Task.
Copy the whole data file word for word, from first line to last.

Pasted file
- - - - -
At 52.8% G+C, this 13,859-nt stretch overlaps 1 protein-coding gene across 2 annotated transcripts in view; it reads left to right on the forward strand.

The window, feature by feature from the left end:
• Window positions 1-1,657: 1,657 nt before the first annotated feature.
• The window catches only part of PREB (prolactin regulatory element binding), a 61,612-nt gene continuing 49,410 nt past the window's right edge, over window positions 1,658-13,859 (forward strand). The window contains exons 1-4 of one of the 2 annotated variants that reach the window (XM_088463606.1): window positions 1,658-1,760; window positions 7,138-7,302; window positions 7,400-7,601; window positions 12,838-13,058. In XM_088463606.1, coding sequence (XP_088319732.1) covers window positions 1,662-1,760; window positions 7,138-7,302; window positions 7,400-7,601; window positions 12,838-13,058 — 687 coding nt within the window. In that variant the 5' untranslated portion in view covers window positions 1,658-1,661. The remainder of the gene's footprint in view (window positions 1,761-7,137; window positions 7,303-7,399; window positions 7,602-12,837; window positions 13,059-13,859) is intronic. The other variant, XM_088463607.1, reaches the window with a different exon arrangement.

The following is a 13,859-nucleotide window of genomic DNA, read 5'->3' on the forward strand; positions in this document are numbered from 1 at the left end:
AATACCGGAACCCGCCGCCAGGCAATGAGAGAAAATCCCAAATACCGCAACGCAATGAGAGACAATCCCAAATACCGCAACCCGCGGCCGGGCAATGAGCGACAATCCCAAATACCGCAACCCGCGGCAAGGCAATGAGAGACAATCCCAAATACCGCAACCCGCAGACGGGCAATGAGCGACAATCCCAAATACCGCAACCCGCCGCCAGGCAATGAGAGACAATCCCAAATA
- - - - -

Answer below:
At 52.8% G+C, this 13,859-nt stretch overlaps 1 protein-coding gene across 2 annotated transcripts in view; it reads left to right on the forward strand.

The window, feature by feature from the left end:
• Window positions 1-1,657: 1,657 nt before the first annotated feature.
• The window catches only part of PREB (prolactin regulatory element binding), a 61,612-nt gene continuing 49,410 nt past the window's right edge, over window positions 1,658-13,859 (forward strand). The window contains exons 1-4 of one of the 2 annotated variants that reach the window (XM_088463606.1): window positions 1,658-1,760; window positions 7,138-7,302; window positions 7,400-7,601; window positions 12,838-13,058. In XM_088463606.1, coding sequence (XP_088319732.1) covers window positions 1,662-1,760; window positions 7,138-7,302; window positions 7,400-7,601; window positions 12,838-13,058 — 687 coding nt within the window. In that variant the 5' untranslated portion in view covers window positions 1,658-1,661. The remainder of the gene's footprint in view (window positions 1,761-7,137; window positions 7,303-7,399; window positions 7,602-12,837; window positions 13,059-13,859) is intronic. The other variant, XM_088463607.1, reaches the window with a different exon arrangement.

The following is a 13,859-nucleotide window of genomic DNA, read 5'->3' on the forward strand; positions in this document are numbered from 1 at the left end:
AATACCGGAACCCGCCGCCAGGCAATGAGAGAAAATCCCAAATACCGCAACGCAATGAGAGACAATCCCAAATACCGCAACCCGCGGCCGGGCAATGAGCGACAATCCCAAATACCGCAACCCGCGGCAAGGCAATGAGAGACAATCCCAAATACCGCAACCCGCAGACGGGCAATGAGCGACAATCCCAAATACCGCAACCCGCCGCCAGGCAATGAGAGACAATCCCAAATA